When I was a graduate student, I found Hal Clement’s science fiction novel in the Florida State University Bookstore. I had just completed a summer in the U.S. Navy-sponsored Scientist in the Sea Program in Panama City, Florida. Being an avid diver, and a burgeoning scientist, my imagination was captured by Clement’s book.
I read his book shortly after it was published in 1973, but after graduating and moving, I lost the book. Unfortunately, I also forgot the book’s title and the author’s name. Yet I still felt a deep connection with the story, and for that reason, I spent decades looking for it, without success.
Recently, my luck changed. While browsing the Wikipedia topic on liquid breathing, I found the source I had long been searching for. “Hal Clement’s 1973 novel Ocean on Top portrays a small underwater civilization living in a ‘bubble’ of oxygenated fluid denser than seawater.”
There it was, at last. And best of all, that bubble turned out to be perfluorocarbon, an exotic, heavier than water, transparent liquid. In reality, filling a person’s lungs with it, is not as murderous as it would seem.
I was ecstatic: could this really be the book I’d been seeking for decades? Being on travel at the time, I searched for an Audible version of the book. Again, I was in luck: there was a version narrated by Tom Picasso. (Thank-you, Wikipedia and Audible, for providing instant gratification!)
With a bit more research, I discovered that “Hal Clement” was the pen name for Harry Clement Stubbs. I ordered two copies of his first edition, one of them signed with both his pen name and real name.
Harry (Hal) Stubbs passed away at age 81, in 2003. Born in 1922, Stubbs was an early leader in the “hard science fiction” genre, where science fiction is infused with scientific facts and logic.
The original version of his story was a Magazine serial version, copyrighted in 1967 by Galaxy Publishing Corp., for Worlds of If.
While the publication of the 1973 book version of Clement’s story might have been influenced by the Energy Crisis of 1973, , the date of the original publication, 1967, suggests that Clement was simply prescient. I would be surprised if in the 1960s, a science fiction writer of ordinary skill could have envisioned the global Energy Crisis of 1979.
Yet, here it is, the publisher’s summary of Ocean on Top: “Aquatic Enigma – The world’s energy was limited… and with overpopulation and a high level of technology, the Power Board had virtually become the real government of the world. Power was rationed, it was guarded, it was sacred. Thus, when three of the Power Board’s agents disappeared at sea, and there was evidence that something irregular was happening to the energy quota in that area, it was cause for real alarm.”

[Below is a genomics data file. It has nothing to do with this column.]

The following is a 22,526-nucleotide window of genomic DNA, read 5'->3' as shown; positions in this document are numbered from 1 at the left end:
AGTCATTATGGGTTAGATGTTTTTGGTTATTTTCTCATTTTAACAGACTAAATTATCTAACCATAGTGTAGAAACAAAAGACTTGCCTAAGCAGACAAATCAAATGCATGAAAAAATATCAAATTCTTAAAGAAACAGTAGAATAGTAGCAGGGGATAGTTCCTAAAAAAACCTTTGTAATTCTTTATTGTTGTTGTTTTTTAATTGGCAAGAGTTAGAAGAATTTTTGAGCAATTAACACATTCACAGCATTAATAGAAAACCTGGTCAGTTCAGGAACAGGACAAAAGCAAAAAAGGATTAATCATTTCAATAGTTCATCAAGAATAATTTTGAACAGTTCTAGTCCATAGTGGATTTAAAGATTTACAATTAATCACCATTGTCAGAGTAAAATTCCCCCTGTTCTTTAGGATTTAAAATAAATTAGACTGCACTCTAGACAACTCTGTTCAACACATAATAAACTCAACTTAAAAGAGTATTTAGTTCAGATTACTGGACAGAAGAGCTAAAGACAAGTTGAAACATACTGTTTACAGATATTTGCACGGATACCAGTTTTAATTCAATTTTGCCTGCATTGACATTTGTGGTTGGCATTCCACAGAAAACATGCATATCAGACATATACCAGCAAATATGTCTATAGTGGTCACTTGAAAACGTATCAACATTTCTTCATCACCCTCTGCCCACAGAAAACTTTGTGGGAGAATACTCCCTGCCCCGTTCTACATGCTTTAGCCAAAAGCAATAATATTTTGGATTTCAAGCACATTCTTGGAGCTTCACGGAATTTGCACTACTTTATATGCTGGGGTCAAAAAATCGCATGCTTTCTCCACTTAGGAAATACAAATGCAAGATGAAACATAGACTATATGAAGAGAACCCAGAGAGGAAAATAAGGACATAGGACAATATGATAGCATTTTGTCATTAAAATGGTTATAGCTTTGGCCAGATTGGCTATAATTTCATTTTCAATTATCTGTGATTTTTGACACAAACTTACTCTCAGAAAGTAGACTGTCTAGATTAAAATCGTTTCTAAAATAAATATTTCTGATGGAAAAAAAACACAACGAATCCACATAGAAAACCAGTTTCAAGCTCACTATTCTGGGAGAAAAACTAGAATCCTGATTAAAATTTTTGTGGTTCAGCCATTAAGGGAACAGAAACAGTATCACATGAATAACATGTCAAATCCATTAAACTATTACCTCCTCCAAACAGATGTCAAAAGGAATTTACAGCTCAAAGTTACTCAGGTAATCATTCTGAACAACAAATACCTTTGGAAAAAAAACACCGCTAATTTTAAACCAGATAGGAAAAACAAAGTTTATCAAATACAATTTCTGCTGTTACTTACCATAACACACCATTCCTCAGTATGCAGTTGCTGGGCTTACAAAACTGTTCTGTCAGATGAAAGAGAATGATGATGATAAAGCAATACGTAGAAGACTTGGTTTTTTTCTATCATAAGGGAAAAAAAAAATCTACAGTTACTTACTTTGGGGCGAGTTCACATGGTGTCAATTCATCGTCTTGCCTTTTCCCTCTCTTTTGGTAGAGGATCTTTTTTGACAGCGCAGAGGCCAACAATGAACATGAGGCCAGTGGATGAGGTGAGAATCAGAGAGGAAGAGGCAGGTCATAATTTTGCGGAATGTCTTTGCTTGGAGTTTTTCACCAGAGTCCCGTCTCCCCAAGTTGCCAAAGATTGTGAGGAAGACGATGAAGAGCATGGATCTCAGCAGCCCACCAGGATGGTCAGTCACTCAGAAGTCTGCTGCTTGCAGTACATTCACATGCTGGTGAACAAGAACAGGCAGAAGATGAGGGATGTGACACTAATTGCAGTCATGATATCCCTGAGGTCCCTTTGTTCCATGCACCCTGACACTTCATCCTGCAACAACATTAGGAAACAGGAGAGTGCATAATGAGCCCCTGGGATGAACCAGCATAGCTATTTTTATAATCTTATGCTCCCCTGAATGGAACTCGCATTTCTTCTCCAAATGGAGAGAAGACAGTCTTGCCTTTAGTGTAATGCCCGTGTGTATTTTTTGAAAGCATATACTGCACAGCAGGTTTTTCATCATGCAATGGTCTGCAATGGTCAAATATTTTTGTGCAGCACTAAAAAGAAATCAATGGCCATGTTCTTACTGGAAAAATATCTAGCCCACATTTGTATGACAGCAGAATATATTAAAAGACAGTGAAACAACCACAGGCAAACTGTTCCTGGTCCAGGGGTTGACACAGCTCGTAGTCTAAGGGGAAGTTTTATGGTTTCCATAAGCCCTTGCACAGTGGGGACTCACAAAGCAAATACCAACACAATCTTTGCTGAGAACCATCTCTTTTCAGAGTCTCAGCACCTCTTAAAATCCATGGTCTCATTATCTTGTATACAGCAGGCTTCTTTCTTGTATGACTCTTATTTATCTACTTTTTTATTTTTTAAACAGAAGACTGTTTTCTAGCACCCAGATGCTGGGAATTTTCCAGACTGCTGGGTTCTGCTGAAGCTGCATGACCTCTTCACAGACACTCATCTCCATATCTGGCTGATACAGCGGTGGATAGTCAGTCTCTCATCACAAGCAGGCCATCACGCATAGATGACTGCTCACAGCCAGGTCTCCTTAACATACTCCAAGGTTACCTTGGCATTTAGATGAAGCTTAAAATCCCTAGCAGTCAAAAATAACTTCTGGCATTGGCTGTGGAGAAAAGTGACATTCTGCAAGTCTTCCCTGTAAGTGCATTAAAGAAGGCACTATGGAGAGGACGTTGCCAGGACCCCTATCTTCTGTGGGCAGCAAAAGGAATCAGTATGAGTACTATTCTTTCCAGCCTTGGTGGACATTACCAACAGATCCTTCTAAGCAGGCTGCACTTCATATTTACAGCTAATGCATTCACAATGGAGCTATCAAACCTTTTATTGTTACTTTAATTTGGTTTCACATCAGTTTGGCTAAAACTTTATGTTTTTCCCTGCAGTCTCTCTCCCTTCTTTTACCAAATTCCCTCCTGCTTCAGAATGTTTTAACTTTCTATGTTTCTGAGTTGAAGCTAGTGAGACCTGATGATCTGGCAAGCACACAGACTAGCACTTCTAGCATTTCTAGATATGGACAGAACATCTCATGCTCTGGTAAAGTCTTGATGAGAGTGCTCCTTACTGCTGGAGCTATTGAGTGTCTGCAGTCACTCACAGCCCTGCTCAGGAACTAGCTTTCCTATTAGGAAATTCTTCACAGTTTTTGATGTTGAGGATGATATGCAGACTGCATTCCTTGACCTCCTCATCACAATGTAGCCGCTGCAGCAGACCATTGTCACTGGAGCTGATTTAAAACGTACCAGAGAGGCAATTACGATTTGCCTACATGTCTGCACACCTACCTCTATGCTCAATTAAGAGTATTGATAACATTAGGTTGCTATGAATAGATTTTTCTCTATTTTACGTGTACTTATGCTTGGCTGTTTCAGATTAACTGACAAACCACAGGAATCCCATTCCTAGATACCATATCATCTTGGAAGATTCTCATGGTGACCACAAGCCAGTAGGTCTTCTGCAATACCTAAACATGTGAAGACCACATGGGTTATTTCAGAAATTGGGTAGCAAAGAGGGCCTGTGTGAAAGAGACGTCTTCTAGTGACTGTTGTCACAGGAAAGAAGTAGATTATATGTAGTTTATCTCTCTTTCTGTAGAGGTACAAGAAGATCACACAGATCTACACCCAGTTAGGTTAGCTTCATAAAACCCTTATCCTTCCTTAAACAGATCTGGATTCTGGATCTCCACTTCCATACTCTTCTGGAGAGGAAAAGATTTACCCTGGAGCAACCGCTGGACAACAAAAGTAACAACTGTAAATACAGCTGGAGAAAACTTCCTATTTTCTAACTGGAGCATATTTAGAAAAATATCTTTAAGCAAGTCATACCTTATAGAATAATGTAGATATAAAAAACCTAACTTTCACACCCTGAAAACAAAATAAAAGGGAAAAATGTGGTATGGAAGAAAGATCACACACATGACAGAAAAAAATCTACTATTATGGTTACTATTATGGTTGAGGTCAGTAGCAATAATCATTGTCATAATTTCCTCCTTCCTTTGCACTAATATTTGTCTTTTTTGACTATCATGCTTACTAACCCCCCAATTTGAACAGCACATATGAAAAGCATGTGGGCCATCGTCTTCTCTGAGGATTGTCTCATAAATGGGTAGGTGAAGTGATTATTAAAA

In 1979, while I was stuck in long lines waiting for gas in Maryland and Washington D.C., I vividly remembered the premise behind the book whose title evaded me. What a curious prediction that author had made, a prediction that in part had come true.
Of greater interest to me in 1973, as a newly fledged Navy-trained science diver, was the book’s prediction of the consequences of contemporaneous U.S. Navy-funded work on liquid breathing by human divers. In the 1970s, Johannes A. Kylstra was the primary researcher working on that project in the hyperbaric laboratory at Duke University.
Some critics say Ocean on Top was not the best of Clement’s works. Arguably, that honor belongs to his earlier Mission of Gravity(1954). However, if you are curious about the prospects of forsaking the land and living under the sea, his 1973 book raises some interesting points. One is that it posits the divergence of humans into two races; air-breathing humans and liquid breathing humans.
It also predicts, convincingly, some of the communication difficulties such a human divergence would cause. After all, our anatomical speech apparatus is designed for working in air, not fluid.
Perhaps it was the subliminal memory of Clement’s little book that influenced the storyline in the recent work, Atmosphere, Book Three of the Jason Parker Trilogy. After all, liquid breathing was an exciting science and science fiction concept back in the day, and surely worth a resurgence in this century, based on modern science.
I say “modern science” for two reasons: the first is because liquid perfluorocarbon is now instilled in lungs for medical treatment. Secondly, thanks to new molecular engineering technology like CRISPR-Cas9, we now foresee how genetic engineering can potentially lead to a divergence of the human species.
If Hal Clement was still around, I have no doubt he’d be writing many more science fiction novels about a future that just might be more realistic, and with more immediacy, than we think.